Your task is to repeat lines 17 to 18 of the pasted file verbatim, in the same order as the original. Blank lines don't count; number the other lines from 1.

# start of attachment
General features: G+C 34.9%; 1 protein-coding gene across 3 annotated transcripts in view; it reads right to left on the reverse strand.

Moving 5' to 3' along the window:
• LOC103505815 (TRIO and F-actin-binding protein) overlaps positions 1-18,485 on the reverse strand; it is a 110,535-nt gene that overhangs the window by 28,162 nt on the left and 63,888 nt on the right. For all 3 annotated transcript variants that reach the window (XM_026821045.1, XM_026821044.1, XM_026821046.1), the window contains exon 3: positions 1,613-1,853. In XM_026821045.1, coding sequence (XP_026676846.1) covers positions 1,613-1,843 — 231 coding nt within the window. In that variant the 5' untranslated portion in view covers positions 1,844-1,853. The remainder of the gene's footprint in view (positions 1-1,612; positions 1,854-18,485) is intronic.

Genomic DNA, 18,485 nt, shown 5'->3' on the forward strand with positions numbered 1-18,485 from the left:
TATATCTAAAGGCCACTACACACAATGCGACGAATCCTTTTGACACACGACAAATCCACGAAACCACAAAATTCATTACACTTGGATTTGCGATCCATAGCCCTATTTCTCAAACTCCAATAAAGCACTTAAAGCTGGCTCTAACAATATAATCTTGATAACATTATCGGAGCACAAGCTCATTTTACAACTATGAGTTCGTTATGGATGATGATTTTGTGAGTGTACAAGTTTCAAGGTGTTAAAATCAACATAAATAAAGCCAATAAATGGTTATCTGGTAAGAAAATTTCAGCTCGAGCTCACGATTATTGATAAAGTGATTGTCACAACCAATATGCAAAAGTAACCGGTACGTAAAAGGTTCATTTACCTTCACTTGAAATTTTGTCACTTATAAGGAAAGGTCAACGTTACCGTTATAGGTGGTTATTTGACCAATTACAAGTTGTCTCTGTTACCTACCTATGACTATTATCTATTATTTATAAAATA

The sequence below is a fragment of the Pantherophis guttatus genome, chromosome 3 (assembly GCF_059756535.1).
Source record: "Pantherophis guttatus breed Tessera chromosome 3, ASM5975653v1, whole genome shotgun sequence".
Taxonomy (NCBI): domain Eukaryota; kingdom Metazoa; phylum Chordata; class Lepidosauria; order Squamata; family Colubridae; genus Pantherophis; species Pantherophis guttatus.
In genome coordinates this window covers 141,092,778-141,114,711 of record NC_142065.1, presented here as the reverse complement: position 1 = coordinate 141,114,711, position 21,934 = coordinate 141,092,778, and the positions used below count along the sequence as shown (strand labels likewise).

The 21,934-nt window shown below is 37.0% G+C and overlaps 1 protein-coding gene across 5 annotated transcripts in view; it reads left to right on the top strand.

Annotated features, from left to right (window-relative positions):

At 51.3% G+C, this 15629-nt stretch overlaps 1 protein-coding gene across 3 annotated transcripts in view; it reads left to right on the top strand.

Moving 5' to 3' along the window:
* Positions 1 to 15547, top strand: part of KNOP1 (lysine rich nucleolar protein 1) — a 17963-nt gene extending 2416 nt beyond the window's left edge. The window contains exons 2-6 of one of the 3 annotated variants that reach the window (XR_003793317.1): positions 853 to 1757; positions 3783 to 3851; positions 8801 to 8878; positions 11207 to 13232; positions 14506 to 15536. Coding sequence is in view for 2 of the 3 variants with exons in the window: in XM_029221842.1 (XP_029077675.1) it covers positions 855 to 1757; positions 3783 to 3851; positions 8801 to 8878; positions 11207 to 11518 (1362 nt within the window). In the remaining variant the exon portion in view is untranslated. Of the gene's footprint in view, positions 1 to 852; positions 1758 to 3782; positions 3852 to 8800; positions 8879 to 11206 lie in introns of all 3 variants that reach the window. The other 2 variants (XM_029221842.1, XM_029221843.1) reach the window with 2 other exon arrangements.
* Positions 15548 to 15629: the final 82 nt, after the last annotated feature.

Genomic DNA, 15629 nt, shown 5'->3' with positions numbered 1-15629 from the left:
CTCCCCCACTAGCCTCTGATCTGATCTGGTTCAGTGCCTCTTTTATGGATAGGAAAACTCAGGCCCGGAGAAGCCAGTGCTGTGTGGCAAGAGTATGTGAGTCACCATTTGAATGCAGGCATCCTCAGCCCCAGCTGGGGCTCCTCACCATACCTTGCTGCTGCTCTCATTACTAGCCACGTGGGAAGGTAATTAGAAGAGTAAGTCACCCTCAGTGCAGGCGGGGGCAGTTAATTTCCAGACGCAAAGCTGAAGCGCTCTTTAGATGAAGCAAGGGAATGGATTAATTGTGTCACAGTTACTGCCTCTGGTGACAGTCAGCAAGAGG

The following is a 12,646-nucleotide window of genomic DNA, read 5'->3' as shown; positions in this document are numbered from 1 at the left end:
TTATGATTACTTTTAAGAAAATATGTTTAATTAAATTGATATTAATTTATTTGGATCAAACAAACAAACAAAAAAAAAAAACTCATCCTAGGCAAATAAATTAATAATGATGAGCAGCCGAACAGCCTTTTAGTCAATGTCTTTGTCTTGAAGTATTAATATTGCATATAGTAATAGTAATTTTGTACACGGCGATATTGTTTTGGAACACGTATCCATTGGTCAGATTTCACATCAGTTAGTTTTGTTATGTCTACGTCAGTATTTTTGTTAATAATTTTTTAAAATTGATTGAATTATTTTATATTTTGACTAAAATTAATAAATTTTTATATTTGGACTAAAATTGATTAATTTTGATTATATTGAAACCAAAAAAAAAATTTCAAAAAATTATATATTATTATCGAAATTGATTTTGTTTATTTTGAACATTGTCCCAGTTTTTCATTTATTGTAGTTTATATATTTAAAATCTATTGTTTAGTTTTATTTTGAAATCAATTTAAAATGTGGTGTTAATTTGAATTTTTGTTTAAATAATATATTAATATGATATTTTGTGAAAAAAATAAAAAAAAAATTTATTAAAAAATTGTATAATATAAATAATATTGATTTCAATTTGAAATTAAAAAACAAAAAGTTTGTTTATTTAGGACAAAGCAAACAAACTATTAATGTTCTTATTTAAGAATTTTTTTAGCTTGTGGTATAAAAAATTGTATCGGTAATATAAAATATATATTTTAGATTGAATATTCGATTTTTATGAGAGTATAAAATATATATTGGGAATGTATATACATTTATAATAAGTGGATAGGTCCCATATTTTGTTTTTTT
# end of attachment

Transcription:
CTCCCCCACTAGCCTCTGATCTGATCTGGTTCAGTGCCTCTTTTATGGATAGGAAAACTCAGGCCCGGAGAAGCCAGTGCTGTGTGGCAAGAGTATGTGAGTCACCATTTGAATGCAGGCATCCTCAGCCCCAGCTGGGGCTCCTCACCATACCTTGCTGCTGCTCTCATTACTAGCCACGTGGGAAGGTAATTAGAAGAGTAAGTCACCCTCAGTGCAGGCGGGGGCAGTTAATTTCCAGACGCAAAGCTGAAGCGCTCTTTAGATGAAGCAAGGGAATGGATTAATTGTGTCACAGTTACTGCCTCTGGTGACAGTCAGCAAGAGG

The following is a 12,646-nucleotide window of genomic DNA, read 5'->3' as shown; positions in this document are numbered from 1 at the left end: